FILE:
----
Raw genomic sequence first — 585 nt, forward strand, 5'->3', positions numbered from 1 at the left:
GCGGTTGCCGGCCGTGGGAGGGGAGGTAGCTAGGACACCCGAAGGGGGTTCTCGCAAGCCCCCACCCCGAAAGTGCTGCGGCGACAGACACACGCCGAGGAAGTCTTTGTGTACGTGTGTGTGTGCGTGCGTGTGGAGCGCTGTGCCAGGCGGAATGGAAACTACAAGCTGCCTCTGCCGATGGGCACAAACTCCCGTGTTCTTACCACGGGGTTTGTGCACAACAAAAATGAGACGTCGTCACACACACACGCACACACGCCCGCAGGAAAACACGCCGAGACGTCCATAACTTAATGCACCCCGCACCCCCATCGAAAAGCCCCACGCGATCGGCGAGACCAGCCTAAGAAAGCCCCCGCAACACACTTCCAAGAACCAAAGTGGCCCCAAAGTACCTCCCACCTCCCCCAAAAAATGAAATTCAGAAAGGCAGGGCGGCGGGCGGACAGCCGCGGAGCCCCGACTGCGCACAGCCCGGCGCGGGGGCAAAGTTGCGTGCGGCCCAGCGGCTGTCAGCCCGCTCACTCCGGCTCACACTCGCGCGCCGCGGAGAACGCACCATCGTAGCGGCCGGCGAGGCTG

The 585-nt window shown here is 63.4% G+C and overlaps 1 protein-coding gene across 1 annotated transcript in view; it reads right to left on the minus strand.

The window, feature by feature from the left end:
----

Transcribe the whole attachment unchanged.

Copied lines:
Raw genomic sequence first — 585 nt, forward strand, 5'->3', positions numbered from 1 at the left:
GCGGTTGCCGGCCGTGGGAGGGGAGGTAGCTAGGACACCCGAAGGGGGTTCTCGCAAGCCCCCACCCCGAAAGTGCTGCGGCGACAGACACACGCCGAGGAAGTCTTTGTGTACGTGTGTGTGTGCGTGCGTGTGGAGCGCTGTGCCAGGCGGAATGGAAACTACAAGCTGCCTCTGCCGATGGGCACAAACTCCCGTGTTCTTACCACGGGGTTTGTGCACAACAAAAATGAGACGTCGTCACACACACACGCACACACGCCCGCAGGAAAACACGCCGAGACGTCCATAACTTAATGCACCCCGCACCCCCATCGAAAAGCCCCACGCGATCGGCGAGACCAGCCTAAGAAAGCCCCCGCAACACACTTCCAAGAACCAAAGTGGCCCCAAAGTACCTCCCACCTCCCCCAAAAAATGAAATTCAGAAAGGCAGGGCGGCGGGCGGACAGCCGCGGAGCCCCGACTGCGCACAGCCCGGCGCGGGGGCAAAGTTGCGTGCGGCCCAGCGGCTGTCAGCCCGCTCACTCCGGCTCACACTCGCGCGCCGCGGAGAACGCACCATCGTAGCGGCCGGCGAGGCTG

The 585-nt window shown here is 63.4% G+C and overlaps 1 protein-coding gene across 1 annotated transcript in view; it reads right to left on the minus strand.

The window, feature by feature from the left end: